Observation. As discussed in this thread the 35s, fx5800p and dm42 are the top3 options for a scientific calculator with ability to store many formulas. Anyway I am impressed by the difference of speed between the 35s and the fx5800p (note, it may be that for normal usage this difference will be never noticed). The dm42 is just amazing but it is also 4 time the price of 35s and fx5800p (and again, we are talking only about speed, not common operations).

Question to emece67. Is your 15C much older than your 41CV ?

Still missing
- 41 CL
- 12C (recent and old)
- 71B
- 67
- Some sharp PC
- other capable (programmable or sum function) calculators

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12-25-2017, 02:45 PM
Post: #35
RE: Summation based test for calculators
(12-25-2017 02:25 PM)pier4r Wrote:  Question to emece67. Is your 15C much older than your 41CV ?

Cannot say, the 41 I used has its CPU board changed. Originally it was a 41C, now it is a 41CV. I do not know the serial number of the donor machine.

Regards.

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12-25-2017, 06:16 PM
Post: #36
RE: Summation based test for calculators
All my previous tests used sum function.

n=1000

Casio Basic, loop "For To Next"

Casio fx-50F PLUS - approx. 10m 33s, 1395.346288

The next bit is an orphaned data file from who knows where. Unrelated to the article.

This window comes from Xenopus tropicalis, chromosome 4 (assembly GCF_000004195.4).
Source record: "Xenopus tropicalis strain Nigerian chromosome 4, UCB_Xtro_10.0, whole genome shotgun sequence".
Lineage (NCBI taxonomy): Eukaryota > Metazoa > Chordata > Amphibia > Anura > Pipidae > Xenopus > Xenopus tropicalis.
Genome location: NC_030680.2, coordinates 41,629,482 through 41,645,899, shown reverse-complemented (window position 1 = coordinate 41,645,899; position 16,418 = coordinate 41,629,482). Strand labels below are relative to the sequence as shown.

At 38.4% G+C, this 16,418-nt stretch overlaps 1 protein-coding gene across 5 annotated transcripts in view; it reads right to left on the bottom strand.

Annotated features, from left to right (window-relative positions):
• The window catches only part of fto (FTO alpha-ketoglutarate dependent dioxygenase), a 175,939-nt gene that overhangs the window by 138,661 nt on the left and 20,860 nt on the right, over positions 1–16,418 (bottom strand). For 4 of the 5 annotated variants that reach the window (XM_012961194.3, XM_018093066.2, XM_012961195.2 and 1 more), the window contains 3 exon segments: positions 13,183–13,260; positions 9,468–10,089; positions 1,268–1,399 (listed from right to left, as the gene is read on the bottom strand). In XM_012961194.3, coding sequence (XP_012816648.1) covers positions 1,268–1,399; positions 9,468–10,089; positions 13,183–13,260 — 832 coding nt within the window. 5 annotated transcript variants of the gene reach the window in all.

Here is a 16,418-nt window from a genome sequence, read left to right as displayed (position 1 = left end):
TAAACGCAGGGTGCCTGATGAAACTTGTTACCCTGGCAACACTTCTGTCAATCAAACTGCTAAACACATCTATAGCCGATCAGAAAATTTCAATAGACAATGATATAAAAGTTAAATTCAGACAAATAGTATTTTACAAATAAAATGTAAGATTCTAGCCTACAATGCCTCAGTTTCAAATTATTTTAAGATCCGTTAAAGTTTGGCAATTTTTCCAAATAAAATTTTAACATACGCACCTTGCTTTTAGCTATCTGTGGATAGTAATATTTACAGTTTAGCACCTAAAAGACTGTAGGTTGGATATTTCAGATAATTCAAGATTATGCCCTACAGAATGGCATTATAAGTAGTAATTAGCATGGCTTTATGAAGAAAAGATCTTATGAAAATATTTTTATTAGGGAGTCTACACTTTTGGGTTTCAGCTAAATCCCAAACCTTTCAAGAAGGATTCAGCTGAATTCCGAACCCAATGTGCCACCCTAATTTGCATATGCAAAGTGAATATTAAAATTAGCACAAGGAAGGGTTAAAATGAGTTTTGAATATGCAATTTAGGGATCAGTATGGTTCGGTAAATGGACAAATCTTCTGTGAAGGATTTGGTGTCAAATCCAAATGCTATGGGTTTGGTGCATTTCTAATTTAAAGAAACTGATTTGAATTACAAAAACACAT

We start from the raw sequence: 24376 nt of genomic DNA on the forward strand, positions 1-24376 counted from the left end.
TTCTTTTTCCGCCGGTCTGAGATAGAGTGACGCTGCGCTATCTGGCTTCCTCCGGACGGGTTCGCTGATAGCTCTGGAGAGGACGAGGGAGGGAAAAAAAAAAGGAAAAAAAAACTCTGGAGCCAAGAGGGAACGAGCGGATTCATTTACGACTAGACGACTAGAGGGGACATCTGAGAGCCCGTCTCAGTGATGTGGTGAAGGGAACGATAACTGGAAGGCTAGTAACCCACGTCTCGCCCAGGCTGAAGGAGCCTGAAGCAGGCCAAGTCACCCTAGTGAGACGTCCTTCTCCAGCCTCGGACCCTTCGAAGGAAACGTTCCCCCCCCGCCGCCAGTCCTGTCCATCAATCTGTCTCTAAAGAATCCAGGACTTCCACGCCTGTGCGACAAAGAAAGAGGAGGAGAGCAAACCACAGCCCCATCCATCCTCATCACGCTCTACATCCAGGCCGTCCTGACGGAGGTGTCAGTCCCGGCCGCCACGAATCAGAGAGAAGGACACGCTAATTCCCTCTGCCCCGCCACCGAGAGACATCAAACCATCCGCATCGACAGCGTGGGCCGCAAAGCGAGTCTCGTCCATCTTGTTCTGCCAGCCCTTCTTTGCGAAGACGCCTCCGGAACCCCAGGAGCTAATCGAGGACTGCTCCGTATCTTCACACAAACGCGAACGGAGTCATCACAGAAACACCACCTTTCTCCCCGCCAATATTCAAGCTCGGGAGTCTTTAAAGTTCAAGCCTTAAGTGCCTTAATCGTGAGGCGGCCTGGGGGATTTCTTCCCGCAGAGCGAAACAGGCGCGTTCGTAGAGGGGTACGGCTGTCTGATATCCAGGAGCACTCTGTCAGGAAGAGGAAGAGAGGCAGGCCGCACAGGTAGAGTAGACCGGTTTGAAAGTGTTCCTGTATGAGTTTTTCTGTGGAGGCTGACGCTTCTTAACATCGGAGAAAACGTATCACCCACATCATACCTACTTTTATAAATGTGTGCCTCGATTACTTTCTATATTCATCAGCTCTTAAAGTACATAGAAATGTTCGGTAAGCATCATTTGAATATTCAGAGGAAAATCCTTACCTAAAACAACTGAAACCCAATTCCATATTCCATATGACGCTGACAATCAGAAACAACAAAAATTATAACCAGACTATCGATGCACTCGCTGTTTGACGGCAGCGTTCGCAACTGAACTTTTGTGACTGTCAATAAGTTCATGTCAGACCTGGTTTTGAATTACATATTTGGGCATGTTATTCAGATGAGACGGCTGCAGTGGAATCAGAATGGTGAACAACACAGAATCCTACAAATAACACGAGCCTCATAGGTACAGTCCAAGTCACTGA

Casio fx-3650PII - approx. 9m 22s, 1395.346288
----------------------------------------
Integral calculation

Sharp EL-W506X - approx. 64s, 1394.866122
Sharp EL-506X - approx. 97s, 1394.026202, n=500
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12-25-2017, 07:24 PM
Post: #37
RE: Summation based test for calculators
HP-67. 100 terms (139.2925695) took 5m 40s.
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12-25-2017, 08:06 PM
Post: #38
RE: Summation based test for calculators
(12-25-2017 06:16 PM)klesl Wrote:  -
Sharp EL-506X - approx. 97s, 1394.026202, n=500

(12-25-2017 07:24 PM)BobVA Wrote:  -

Both included. Thanks and Merry Christmas /happy holidays.


Still missing
- 41 CL
- 12C (recent and old)
- 71B
- Some sharp PC
- other capable (programmable or sum function) calculators

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12-26-2017, 03:45 AM
Post: #39
RE: Summation based test for calculators
HP-41CL / x50 speed: 100 iterations (139.2926) 15s
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12-26-2017, 05:43 AM
Post: #40
RE: Summation based test for calculators
(12-26-2017 03:45 AM)BobVA Wrote:  HP-41CL / x50 speed: 100 iterations (139.2926) 15s

I get something different. 41CL, v5 board, TURBO 50. Using the Sigma+ function to accumulate intermediate values because it has the advantage of returning the index X each invocation. Twelve instructions from the loop header label to the bottom GTO with no instructions other than the 41C/CV/CX defaults:

10 13.711835 0.55 seconds
100 139.297187 5.13 seconds
1,000 1395.346260 48.31 seconds
10,000 13955.84859 7 minutes 48.24 seconds

Oddly, this quick hack turned out to be faster than dedicated register counter and accumulator versions. I guess that's the speed advantage of MCODE over FOCAL programs, eh?

Interesting problem to play with!
~Mark